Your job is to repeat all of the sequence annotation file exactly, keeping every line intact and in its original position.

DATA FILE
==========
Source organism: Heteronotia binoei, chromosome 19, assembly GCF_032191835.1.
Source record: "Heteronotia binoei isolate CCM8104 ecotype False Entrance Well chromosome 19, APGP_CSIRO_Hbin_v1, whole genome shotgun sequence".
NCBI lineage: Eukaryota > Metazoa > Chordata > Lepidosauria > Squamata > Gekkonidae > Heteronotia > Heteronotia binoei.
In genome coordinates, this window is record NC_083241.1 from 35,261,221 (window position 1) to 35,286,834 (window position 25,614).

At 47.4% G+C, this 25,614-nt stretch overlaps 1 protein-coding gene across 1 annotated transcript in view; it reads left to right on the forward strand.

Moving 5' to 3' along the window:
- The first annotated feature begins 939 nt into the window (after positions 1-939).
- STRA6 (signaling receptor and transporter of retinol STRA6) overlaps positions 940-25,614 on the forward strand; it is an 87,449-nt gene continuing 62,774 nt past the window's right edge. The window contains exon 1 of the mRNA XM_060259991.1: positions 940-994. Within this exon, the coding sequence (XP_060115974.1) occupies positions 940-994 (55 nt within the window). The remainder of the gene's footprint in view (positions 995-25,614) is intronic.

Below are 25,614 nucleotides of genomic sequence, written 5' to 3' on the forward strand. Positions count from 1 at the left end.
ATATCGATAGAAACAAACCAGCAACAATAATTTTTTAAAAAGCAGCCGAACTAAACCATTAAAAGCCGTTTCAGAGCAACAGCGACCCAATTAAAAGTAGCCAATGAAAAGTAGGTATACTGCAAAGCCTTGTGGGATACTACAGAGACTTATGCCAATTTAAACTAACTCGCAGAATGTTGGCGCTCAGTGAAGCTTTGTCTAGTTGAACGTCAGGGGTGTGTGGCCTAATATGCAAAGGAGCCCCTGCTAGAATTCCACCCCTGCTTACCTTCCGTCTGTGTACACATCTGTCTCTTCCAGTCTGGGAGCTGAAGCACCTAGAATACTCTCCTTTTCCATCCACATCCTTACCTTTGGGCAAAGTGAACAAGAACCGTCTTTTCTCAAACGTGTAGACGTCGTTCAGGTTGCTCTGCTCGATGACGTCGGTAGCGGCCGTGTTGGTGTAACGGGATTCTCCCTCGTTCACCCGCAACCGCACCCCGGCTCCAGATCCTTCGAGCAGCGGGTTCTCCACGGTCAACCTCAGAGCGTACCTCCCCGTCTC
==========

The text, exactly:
Source organism: Heteronotia binoei, chromosome 19, assembly GCF_032191835.1.
Source record: "Heteronotia binoei isolate CCM8104 ecotype False Entrance Well chromosome 19, APGP_CSIRO_Hbin_v1, whole genome shotgun sequence".
NCBI lineage: Eukaryota > Metazoa > Chordata > Lepidosauria > Squamata > Gekkonidae > Heteronotia > Heteronotia binoei.
In genome coordinates, this window is record NC_083241.1 from 35,261,221 (window position 1) to 35,286,834 (window position 25,614).

At 47.4% G+C, this 25,614-nt stretch overlaps 1 protein-coding gene across 1 annotated transcript in view; it reads left to right on the forward strand.

Moving 5' to 3' along the window:
- The first annotated feature begins 939 nt into the window (after positions 1-939).
- STRA6 (signaling receptor and transporter of retinol STRA6) overlaps positions 940-25,614 on the forward strand; it is an 87,449-nt gene continuing 62,774 nt past the window's right edge. The window contains exon 1 of the mRNA XM_060259991.1: positions 940-994. Within this exon, the coding sequence (XP_060115974.1) occupies positions 940-994 (55 nt within the window). The remainder of the gene's footprint in view (positions 995-25,614) is intronic.

Below are 25,614 nucleotides of genomic sequence, written 5' to 3' on the forward strand. Positions count from 1 at the left end.
ATATCGATAGAAACAAACCAGCAACAATAATTTTTTAAAAAGCAGCCGAACTAAACCATTAAAAGCCGTTTCAGAGCAACAGCGACCCAATTAAAAGTAGCCAATGAAAAGTAGGTATACTGCAAAGCCTTGTGGGATACTACAGAGACTTATGCCAATTTAAACTAACTCGCAGAATGTTGGCGCTCAGTGAAGCTTTGTCTAGTTGAACGTCAGGGGTGTGTGGCCTAATATGCAAAGGAGCCCCTGCTAGAATTCCACCCCTGCTTACCTTCCGTCTGTGTACACATCTGTCTCTTCCAGTCTGGGAGCTGAAGCACCTAGAATACTCTCCTTTTCCATCCACATCCTTACCTTTGGGCAAAGTGAACAAGAACCGTCTTTTCTCAAACGTGTAGACGTCGTTCAGGTTGCTCTGCTCGATGACGTCGGTAGCGGCCGTGTTGGTGTAACGGGATTCTCCCTCGTTCACCCGCAACCGCACCCCGGCTCCAGATCCTTCGAGCAGCGGGTTCTCCACGGTCAACCTCAGAGCGTACCTCCCCGTCTC